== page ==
Taking a Break from Running

August 19, 2016

I have decided to take a break from running and cross-training altogether. After nearly two months of little running and a lot of cross-training–and seeing hardly any improvement in my hip, my coach and I decided to take a break from all forms of exercise.

This hip flexor pain started the last week of June any time I would bring my leg forward. It hurt all the time when I ran, and at its worst, it also bothered me when I walked. I took some time off, saw the PT, and wasn’t seeing too much improvement. I decided to run the Her Tern Half Marathon mid July, which I know set me back in my healing. After that I continued to cross-train every day on the elliptical, stair stepper, bike, arc trainer. . . .what ever I could do to keep myself from going crazy.

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I would try to run once a week for 10 – 15 minutes to check if it had gotten better. However, after nearly 8 weeks of hardly any running, a lot of cross-training, seeing the PT, massage therapist, chiropractor, and trying to remedy the hip at home by stretching, icing, doing one exercise for it, and avoiding things that caused it to become aggravated, I was started to get really frustrated. We weren’t see much improvement, so my coach, Nichole, (along with my assistant coach. . . .a.k.a. my husband), and I decided to lay low and not to anything for about a month.

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I haven’t got crazy so far, as I have been too preoccupied with taking care of a toddler all day, coaching, working at the store, and getting ready for my sister’s wedding next week. However, there are times when the running bug bites hard, and I want nothing more than to be back training.

I am mostly glad about this decision because I don’t enjoy cross-training. I did it to try and maintain as much cardio fitness as I could, but it was not something that left me feeling very satisfied after it was over. Plus, I am the queen of ‘creating work’ as my husband likes to say, so I have no problem staying occupied during the day. I sleep in (because Cullen has decided that his bedtime is now 11:00 p.m.); bake, cook, and make dinner nearly every night; go on hikes,Β  walks, or visit parks with Cullen; and catch up on other random things.

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In due time, I will be back out there pounding the pavement, but this is a good mental break for me as well. It has left me ‘wanting it’ more than every before, and I am determined to work harder and be the best I can be.

6 Comments
    1. Hi Michelle,
      Just thought I would leave a note about my recent/current experience just in case it might help. I had what was thought to be a hip flexor injury and after a month of pt it would still be irritated while i ran and after running. (Super frustrating!) Walking and any movement that engaged hip flexor felt awful. For pt I did specific stretching and minimal running/walking. Went back to the doctor and showed them again the specific movements that hurt and it turns out it’s more likely a sports hernia. It’s most common in men who do sports like soccer or hockey, but I’m a trail running and had ran through a pregnancy and resulting miscarriage. It must of been the perfect storm of events resulting in this injury. Most likely its something your Dr already considered but I thought I would mention it just in case so you don’t have to go through weeks of just stretching when you could have been strengthening!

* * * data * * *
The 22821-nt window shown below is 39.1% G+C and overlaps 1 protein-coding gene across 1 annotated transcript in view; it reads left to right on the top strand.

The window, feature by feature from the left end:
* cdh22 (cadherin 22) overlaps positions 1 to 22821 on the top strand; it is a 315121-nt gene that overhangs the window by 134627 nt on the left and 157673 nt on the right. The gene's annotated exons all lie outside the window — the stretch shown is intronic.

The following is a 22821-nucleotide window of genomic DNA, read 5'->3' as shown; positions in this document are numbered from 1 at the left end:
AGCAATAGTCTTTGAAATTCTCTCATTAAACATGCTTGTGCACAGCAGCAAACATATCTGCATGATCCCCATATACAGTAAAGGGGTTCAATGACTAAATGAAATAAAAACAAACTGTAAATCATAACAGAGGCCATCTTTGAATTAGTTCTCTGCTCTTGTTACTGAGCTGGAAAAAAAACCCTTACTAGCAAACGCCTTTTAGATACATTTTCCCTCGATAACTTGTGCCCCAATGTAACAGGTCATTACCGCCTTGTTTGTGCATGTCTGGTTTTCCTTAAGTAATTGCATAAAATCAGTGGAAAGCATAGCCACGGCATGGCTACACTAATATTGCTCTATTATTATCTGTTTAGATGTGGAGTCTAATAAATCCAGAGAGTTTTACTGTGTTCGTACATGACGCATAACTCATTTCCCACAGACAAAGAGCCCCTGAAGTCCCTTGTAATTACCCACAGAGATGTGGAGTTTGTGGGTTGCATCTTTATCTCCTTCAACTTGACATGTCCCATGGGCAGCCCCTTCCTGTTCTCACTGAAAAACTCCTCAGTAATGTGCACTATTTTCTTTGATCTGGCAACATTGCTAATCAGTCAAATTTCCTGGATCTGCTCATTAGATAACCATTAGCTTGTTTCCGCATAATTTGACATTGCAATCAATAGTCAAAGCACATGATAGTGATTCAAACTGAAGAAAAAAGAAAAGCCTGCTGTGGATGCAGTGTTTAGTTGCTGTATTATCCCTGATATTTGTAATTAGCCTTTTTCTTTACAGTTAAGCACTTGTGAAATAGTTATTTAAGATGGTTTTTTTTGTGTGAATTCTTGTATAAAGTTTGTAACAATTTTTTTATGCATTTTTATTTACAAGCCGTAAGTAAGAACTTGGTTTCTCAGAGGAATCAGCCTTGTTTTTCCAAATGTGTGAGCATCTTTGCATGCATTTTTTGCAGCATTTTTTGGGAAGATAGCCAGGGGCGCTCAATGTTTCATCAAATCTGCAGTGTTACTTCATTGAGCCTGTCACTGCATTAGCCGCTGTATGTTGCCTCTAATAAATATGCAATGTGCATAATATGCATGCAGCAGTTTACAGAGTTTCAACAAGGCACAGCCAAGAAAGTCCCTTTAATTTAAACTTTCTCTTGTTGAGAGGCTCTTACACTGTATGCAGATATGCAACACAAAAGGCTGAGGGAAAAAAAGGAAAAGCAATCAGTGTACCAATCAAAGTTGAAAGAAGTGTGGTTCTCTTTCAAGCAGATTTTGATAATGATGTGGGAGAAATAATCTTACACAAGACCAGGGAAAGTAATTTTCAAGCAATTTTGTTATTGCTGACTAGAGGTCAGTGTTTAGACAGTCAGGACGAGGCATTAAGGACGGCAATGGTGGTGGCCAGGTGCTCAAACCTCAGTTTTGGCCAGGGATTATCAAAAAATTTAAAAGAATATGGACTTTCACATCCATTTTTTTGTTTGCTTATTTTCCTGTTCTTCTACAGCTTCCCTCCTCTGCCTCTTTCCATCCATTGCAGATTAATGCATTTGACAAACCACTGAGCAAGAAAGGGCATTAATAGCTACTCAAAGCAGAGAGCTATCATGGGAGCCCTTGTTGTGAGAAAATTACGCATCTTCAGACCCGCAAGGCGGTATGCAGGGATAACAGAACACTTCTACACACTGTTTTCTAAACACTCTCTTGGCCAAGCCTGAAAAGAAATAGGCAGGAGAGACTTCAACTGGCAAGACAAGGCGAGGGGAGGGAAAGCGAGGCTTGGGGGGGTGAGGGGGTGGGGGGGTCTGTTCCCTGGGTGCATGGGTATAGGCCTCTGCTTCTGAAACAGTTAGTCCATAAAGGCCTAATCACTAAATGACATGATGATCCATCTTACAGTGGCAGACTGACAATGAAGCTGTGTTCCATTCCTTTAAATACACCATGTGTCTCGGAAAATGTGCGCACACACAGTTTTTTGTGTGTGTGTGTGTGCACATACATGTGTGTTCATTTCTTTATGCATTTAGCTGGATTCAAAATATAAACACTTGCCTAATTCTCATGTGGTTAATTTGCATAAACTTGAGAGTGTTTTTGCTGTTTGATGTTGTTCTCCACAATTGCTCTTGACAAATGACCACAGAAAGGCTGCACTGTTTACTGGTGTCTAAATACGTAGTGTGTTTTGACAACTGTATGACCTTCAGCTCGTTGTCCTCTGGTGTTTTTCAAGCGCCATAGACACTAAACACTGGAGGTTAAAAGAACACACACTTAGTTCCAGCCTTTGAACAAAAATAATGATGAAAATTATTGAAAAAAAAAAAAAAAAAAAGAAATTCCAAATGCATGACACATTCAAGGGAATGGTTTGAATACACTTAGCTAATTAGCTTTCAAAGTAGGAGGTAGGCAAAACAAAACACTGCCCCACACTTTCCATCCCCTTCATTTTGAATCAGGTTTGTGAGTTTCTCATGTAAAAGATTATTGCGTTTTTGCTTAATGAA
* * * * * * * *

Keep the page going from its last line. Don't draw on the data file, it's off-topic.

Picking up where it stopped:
Good Luck,
      Becca

      1. Good to know! What movements made your hip hurt?

        1. It hurts after I run, and is at it’s worst afterwards. If I rest it, it feels like it has gone away, till I run again. When it’s been irritated, so for a few days after I run, any kind of sitting up makes it hurt, as does holding a plank position. Twisting movements also hurt (something like a twisting lunge feels pretty bad). They first thought it was my hip flexor because the pain extended down to my inner thigh. There is a decent amount of information about sports hernias online, but it seems to be debatable how to best diagnose and fix them. :/

    1. Ugh, I have been there, and it is so hard. A few years back I tore a muscle in my hip flexor & could not run at all for a couple of months. But sometimes it’s just what your body needs. It definitely helped me to focus on doing all things I never really had time for when I was always running. Good luck & hope it’s feeling better soon!

    1. I’m sorry you’re going through this- I know how frustrating and disappointing it can be. In my experience, if you’re going to be off of running for more than a few weeks, cardio cross training won’t help you that much. Although it may preserve your sanity a bit (or maybe not- i hate those machines so much) when you start running again after an extended layoff you’ll still feel like a beginner, no matter how much cross training you did. But looking on the bright side, starting from scratch can be a great time to make any changes to your form you’ve been thinking about. You could also take this time to see if there are any muscle imbalances that need correcting before you start running again. At times like this you’ll have moments where you wonder if you’ll ever run again- but you definitely will, and possibly come back stronger and faster than ever. In the meantime enjoy your break! You’ve been training and racing hard, and deserve it.

      1. Thanks for your comment! I am definitely at that point of ‘I’m never going to be able to run again.’ But then I come to my senses and remind myself that one day I will because I want it bad enough!

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